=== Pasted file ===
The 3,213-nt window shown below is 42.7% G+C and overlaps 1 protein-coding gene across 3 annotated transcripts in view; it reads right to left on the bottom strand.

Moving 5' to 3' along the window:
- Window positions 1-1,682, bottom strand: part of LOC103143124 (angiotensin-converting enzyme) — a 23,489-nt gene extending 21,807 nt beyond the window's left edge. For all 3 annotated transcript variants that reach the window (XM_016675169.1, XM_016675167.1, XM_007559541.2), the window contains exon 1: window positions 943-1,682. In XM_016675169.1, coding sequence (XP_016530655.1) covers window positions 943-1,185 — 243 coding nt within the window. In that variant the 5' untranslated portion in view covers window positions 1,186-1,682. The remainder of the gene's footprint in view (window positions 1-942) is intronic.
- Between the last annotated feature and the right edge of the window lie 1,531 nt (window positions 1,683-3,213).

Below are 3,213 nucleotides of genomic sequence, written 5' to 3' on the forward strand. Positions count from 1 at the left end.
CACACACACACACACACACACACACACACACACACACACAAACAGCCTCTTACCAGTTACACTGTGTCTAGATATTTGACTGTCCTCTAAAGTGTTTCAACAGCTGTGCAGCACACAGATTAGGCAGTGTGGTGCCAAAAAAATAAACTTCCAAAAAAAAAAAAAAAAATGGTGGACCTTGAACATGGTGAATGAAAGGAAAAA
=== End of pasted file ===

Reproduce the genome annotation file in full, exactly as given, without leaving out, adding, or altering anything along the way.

The 3,213-nt window shown below is 42.7% G+C and overlaps 1 protein-coding gene across 3 annotated transcripts in view; it reads right to left on the bottom strand.

Moving 5' to 3' along the window:
- Window positions 1-1,682, bottom strand: part of LOC103143124 (angiotensin-converting enzyme) — a 23,489-nt gene extending 21,807 nt beyond the window's left edge. For all 3 annotated transcript variants that reach the window (XM_016675169.1, XM_016675167.1, XM_007559541.2), the window contains exon 1: window positions 943-1,682. In XM_016675169.1, coding sequence (XP_016530655.1) covers window positions 943-1,185 — 243 coding nt within the window. In that variant the 5' untranslated portion in view covers window positions 1,186-1,682. The remainder of the gene's footprint in view (window positions 1-942) is intronic.
- Between the last annotated feature and the right edge of the window lie 1,531 nt (window positions 1,683-3,213).

Below are 3,213 nucleotides of genomic sequence, written 5' to 3' on the forward strand. Positions count from 1 at the left end.
CACACACACACACACACACACACACACACACACACACACAAACAGCCTCTTACCAGTTACACTGTGTCTAGATATTTGACTGTCCTCTAAAGTGTTTCAACAGCTGTGCAGCACACAGATTAGGCAGTGTGGTGCCAAAAAAATAAACTTCCAAAAAAAAAAAAAAAAATGGTGGACCTTGAACATGGTGAATGAAAGGAAAAA